It’s been a quiet week. We had more snow over this weekend, but I’m not really sure how much. Did you know we are the snowiest city in the US? I’m sure you’ve heard a great deal about all the snow Boston’s been getting, but her lesser-known neighbor to the west, which is, after all, the second largest city in New England, has had hardly any mention. My children have a winter break this week, but I just have Presidents Day off. I hope the streets are plowed before I have to go back to work Tuesday. I can’t remember the last full week of work I had. I think it might have been before MLK Day.
I’m still reading the four books I started last week:
- The Tell-Tale Heart by Jill Dawson
- As You Like It by William Shakespeare
- Trigger Warning by Neil Gaiman
- Marie Antoinette: The Journey by Antonia Fraser
I have read three acts of As You Like It. I will probably finish it this week. I have listened to several stories from Trigger Warning. At this stage, much as I like Neil Gaiman’s reading, I am wondering if I did the wrong thing by listening to it on audio instead of reading it. The stories are not similar at all, but I have no sense of them as separate and will not be able to remember their titles without help when I review the book. The book I’m most enjoying at the moment is Antonia Fraser’s biography of Marie Antoinette. She emerges as quite a sympathetic character, which I understood was the case with this biography before I started reading it. I can definitely see how Sofia Coppola used it in her movie (which I discussed last week). One of the ways I can tell I’m interested in a book, whether it’s fiction or nonfiction, is when it prompts me to start looking things up. In the case of this book, it’s the labyrinthine French aristocracy that is more than a little difficult to keep up with (and the helpful family trees at the beginning of the book don’t show up well on the Kindle). There are a lot of folks to keep track of.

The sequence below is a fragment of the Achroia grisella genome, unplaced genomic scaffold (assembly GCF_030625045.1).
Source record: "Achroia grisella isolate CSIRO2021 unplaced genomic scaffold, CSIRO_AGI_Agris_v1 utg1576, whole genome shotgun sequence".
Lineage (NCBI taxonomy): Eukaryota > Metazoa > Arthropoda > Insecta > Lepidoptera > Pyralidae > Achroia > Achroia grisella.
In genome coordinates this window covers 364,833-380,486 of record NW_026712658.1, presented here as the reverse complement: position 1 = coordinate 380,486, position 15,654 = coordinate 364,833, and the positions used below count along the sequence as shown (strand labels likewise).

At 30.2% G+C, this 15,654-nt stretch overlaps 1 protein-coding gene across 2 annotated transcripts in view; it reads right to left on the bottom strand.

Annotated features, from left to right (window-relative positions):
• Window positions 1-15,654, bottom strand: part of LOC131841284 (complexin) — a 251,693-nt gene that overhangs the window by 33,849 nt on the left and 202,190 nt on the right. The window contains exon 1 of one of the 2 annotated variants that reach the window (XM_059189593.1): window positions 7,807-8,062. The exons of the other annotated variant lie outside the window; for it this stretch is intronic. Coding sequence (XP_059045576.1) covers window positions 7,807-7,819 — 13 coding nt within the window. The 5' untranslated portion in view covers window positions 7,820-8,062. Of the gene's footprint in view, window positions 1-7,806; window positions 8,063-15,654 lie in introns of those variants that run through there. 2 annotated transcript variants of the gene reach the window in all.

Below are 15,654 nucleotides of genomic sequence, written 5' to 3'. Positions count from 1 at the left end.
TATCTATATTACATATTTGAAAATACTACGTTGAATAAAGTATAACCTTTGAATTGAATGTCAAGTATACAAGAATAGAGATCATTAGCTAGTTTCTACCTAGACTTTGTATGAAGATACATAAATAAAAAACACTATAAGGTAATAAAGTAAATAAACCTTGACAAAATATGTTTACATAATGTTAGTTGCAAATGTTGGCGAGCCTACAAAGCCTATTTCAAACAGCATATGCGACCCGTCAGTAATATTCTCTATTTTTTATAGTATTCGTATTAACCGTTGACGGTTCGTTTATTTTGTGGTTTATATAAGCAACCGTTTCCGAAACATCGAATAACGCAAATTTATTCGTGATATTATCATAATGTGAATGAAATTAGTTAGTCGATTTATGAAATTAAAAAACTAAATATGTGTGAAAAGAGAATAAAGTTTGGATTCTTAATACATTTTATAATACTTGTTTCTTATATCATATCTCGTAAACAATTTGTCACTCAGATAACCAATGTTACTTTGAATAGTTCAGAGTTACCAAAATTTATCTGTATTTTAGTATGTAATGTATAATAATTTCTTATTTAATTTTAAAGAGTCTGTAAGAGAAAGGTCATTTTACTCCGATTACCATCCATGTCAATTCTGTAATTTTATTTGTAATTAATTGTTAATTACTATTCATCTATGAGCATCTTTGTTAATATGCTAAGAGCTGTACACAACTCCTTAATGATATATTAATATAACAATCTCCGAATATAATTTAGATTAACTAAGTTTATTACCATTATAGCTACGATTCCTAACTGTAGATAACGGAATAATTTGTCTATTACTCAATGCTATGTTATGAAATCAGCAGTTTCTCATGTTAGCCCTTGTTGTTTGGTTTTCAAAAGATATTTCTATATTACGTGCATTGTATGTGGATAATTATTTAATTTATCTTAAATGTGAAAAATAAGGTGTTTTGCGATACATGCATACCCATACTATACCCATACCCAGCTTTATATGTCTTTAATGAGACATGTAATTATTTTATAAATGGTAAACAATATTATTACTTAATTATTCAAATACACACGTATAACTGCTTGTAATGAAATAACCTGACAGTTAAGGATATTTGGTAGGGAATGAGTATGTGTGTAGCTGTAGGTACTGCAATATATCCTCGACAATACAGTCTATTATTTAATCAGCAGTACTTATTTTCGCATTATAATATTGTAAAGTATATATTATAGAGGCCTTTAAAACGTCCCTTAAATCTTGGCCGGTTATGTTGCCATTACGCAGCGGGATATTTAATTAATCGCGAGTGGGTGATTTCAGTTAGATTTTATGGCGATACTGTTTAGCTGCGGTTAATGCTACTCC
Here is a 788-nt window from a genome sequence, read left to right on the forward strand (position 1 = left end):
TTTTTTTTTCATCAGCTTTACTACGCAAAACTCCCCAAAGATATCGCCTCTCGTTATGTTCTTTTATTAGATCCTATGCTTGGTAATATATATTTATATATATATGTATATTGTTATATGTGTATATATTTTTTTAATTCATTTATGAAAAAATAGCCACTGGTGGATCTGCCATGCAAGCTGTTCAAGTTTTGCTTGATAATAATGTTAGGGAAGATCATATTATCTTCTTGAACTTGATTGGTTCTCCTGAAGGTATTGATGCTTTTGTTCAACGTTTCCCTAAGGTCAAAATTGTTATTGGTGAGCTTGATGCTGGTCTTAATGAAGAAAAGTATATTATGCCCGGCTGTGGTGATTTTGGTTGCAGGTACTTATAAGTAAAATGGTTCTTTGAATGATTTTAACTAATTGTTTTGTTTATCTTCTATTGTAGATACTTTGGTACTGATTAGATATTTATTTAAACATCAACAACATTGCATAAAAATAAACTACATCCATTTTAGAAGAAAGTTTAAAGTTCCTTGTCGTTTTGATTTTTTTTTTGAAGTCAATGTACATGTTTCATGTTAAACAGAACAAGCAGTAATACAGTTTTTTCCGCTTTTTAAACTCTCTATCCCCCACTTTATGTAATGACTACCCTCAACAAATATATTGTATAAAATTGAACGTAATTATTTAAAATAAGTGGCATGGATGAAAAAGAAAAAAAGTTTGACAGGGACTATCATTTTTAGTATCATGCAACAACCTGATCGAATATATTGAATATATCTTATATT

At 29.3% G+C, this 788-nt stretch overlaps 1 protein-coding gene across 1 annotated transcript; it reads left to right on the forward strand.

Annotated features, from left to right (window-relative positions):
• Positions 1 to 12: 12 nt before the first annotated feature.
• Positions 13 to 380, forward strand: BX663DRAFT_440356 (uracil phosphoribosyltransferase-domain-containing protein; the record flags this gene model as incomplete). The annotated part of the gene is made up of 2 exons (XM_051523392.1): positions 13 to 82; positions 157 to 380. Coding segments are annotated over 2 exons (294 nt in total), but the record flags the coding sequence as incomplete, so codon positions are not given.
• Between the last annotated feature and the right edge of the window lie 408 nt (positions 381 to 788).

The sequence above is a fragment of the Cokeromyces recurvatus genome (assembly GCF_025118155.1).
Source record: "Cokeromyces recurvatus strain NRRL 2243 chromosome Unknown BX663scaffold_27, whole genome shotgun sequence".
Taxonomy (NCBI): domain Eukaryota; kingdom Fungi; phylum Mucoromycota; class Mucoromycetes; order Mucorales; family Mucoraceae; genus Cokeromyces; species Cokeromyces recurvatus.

I was also trying to figure out who might be the King of France today if the Revolution hadn’t happened. Folks, the answer to that question (besides being moot because the Revolution DID happen) is a rabbit hole you might not want to go down. I was going to try to summarize it, but I can’t. Suffice it to say, there ARE royalists who want a monarchy, despite France being pretty proud of being a republic and celebrating Bastille Day, and they are basically split three ways, so there are three Pretenders to the French throne (four, actuallyâ€”and that part is complicated). Who knew? You can dig into it starting here if you like. You were warned, though.
I did just order a couple of Belle Ã‰poque novels:
I’m still looking for more French Revolution books. I’m a bit daunted by Hilary Mantel’s A Place of Greater Safety. It seems to have some mixed reviews, and it’s over 900 pages long. Have you read it? I’d be interested in your thoughts. A book that long is a huge commitment, even considering how much I loved Wolf Hall and Bring Up the Bodies. It does look interesting, however, and I’m intrigued that it features Desmoulins, Danton, and Robespierre. So many books seem to take the Royalist perspective rather than that of the Revolutionaries. I read a bit of it as a Kindle sample, and I liked what I read, but I’m still not sure.
This is shaping up to be a French year in terms of historical fiction for me, isn’t it? There are worse things than spending a year in France, I suppose. One of the things I love about books is that even if I can’t really go somewhere, I can go there in a book. And it’s not limited just to place. I can go to any time as well. I suppose that is one reason I like historical fiction so much. I admit, however, I’m starting to get pickier about what I’ll read. I downloaded samples of a couple of other highly-rated books with positive reviews, and deleted them after a page or two. A couple of years ago, I think I might have kept reading.
Coming up this week you can look for my review of The Serpent of Venice by Christopher Moore (TLC Book Tour). I’m hoping I will also have a review of As You Like It, but I’m not sure I’ll have finished anything else.
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